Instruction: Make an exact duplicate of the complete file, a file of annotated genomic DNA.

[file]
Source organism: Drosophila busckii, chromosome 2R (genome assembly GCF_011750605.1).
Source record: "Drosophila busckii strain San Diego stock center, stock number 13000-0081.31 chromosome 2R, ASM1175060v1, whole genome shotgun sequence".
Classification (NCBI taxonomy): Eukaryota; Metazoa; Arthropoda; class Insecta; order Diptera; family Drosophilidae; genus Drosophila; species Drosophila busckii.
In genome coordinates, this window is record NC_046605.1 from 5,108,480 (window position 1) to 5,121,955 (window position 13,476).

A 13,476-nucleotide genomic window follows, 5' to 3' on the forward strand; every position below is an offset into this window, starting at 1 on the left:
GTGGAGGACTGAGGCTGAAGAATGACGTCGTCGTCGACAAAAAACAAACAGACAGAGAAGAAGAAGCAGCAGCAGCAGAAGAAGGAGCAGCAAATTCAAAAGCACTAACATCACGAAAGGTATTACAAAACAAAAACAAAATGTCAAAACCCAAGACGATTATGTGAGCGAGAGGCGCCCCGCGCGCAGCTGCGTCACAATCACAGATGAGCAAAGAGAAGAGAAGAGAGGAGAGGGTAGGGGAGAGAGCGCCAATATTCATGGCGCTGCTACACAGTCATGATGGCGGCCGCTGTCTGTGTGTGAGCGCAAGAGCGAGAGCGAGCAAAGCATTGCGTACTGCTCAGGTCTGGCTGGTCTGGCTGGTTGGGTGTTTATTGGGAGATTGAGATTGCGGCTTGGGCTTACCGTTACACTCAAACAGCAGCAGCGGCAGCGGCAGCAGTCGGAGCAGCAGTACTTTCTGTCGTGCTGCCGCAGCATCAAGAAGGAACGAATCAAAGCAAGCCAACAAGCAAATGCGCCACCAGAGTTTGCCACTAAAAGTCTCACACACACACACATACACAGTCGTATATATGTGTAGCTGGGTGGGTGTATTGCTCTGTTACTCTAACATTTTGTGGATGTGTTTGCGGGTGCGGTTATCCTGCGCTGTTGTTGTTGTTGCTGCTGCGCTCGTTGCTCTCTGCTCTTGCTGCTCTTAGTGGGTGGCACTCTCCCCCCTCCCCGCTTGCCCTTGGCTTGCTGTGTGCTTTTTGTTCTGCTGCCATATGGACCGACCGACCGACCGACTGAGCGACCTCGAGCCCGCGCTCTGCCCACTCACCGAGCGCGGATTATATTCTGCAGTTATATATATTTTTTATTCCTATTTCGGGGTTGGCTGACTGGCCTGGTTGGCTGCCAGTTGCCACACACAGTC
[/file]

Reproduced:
Source organism: Drosophila busckii, chromosome 2R (genome assembly GCF_011750605.1).
Source record: "Drosophila busckii strain San Diego stock center, stock number 13000-0081.31 chromosome 2R, ASM1175060v1, whole genome shotgun sequence".
Classification (NCBI taxonomy): Eukaryota; Metazoa; Arthropoda; class Insecta; order Diptera; family Drosophilidae; genus Drosophila; species Drosophila busckii.
In genome coordinates, this window is record NC_046605.1 from 5,108,480 (window position 1) to 5,121,955 (window position 13,476).

A 13,476-nucleotide genomic window follows, 5' to 3' on the forward strand; every position below is an offset into this window, starting at 1 on the left:
GTGGAGGACTGAGGCTGAAGAATGACGTCGTCGTCGACAAAAAACAAACAGACAGAGAAGAAGAAGCAGCAGCAGCAGAAGAAGGAGCAGCAAATTCAAAAGCACTAACATCACGAAAGGTATTACAAAACAAAAACAAAATGTCAAAACCCAAGACGATTATGTGAGCGAGAGGCGCCCCGCGCGCAGCTGCGTCACAATCACAGATGAGCAAAGAGAAGAGAAGAGAGGAGAGGGTAGGGGAGAGAGCGCCAATATTCATGGCGCTGCTACACAGTCATGATGGCGGCCGCTGTCTGTGTGTGAGCGCAAGAGCGAGAGCGAGCAAAGCATTGCGTACTGCTCAGGTCTGGCTGGTCTGGCTGGTTGGGTGTTTATTGGGAGATTGAGATTGCGGCTTGGGCTTACCGTTACACTCAAACAGCAGCAGCGGCAGCGGCAGCAGTCGGAGCAGCAGTACTTTCTGTCGTGCTGCCGCAGCATCAAGAAGGAACGAATCAAAGCAAGCCAACAAGCAAATGCGCCACCAGAGTTTGCCACTAAAAGTCTCACACACACACACATACACAGTCGTATATATGTGTAGCTGGGTGGGTGTATTGCTCTGTTACTCTAACATTTTGTGGATGTGTTTGCGGGTGCGGTTATCCTGCGCTGTTGTTGTTGTTGCTGCTGCGCTCGTTGCTCTCTGCTCTTGCTGCTCTTAGTGGGTGGCACTCTCCCCCCTCCCCGCTTGCCCTTGGCTTGCTGTGTGCTTTTTGTTCTGCTGCCATATGGACCGACCGACCGACCGACTGAGCGACCTCGAGCCCGCGCTCTGCCCACTCACCGAGCGCGGATTATATTCTGCAGTTATATATATTTTTTATTCCTATTTCGGGGTTGGCTGACTGGCCTGGTTGGCTGCCAGTTGCCACACACAGTC